She jumped out of the gate demanding of Hatch, "will we have a hearing on the healthcare proposal?" Which seemed to have completely confused Hatch, who had to consult with an aide about what McCaskill was talking about. After a few moments of befuddlement, Hatch reverted to form, insisting that "we've already had one," and then told McCaskill "I don't know that there's going to be another hearing, but we’ve invited you to participate and give your ideas," which was a mistake, giving her the opportunity to completely unload on him.
No, no, that’s not true, Mr. Chairman. Let me just say, I watched carefully all of the hearings that went on on the Affordable Care Act. I was not a member of this committee at the time, although I would have liked to be. Senator Grassley was the ranking member. Dozens of Republican amendments were offered and accepted in that hearing process. And when you say that you’re "inviting us"—and I heard you, Mr. Secretary, just say we’d love your support—for what? We don’t even know! We have no idea what’s being proposed. There’s a group of guys in a back room somewhere that are making these decisions. There were no hearings in the House.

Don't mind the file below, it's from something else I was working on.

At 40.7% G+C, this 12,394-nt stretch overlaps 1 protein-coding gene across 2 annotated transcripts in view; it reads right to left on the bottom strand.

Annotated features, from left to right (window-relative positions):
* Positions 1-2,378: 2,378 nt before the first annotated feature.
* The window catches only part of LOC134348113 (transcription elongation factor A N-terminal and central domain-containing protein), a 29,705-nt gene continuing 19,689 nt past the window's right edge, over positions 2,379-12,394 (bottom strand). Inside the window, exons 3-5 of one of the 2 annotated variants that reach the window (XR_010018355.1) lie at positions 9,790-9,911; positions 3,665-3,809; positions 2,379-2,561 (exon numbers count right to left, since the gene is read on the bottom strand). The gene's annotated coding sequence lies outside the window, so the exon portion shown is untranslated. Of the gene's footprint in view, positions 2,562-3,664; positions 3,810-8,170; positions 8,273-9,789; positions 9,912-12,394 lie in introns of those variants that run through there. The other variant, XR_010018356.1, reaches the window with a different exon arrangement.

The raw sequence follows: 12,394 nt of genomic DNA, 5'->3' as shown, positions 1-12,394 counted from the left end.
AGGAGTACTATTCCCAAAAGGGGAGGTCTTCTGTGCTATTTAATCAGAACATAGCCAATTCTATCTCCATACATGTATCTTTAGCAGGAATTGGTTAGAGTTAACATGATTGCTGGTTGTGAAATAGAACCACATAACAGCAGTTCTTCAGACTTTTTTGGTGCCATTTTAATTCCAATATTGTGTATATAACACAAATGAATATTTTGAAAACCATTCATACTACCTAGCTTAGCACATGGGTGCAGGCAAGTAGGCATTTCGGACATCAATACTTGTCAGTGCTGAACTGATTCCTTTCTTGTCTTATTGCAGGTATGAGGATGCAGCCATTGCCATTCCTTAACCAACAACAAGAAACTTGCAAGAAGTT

I mean, listen, this is hard to take. Because, I know we made mistakes on the [Affordable Care Act], Mr. Secretary. And one of the criticisms we got over and over again that the vote was partisan. Well, you couldn’t have a more partisan exercise than what you’re engaged in right now. We’re not even going to have a hearing, on a bill that impacts one-sixth of our economy. We’re not going to have an opportunity to offer a single amendment. It is all being done with an eye to try to get it by with 50 votes and the Vice President.
I am stunned that that's what Leader McConnell would call regular order, which he sanctimoniously said would be the order of the day when the Republicans took the Senate over. We are now so far from regular order the new members don't even know what it looks like.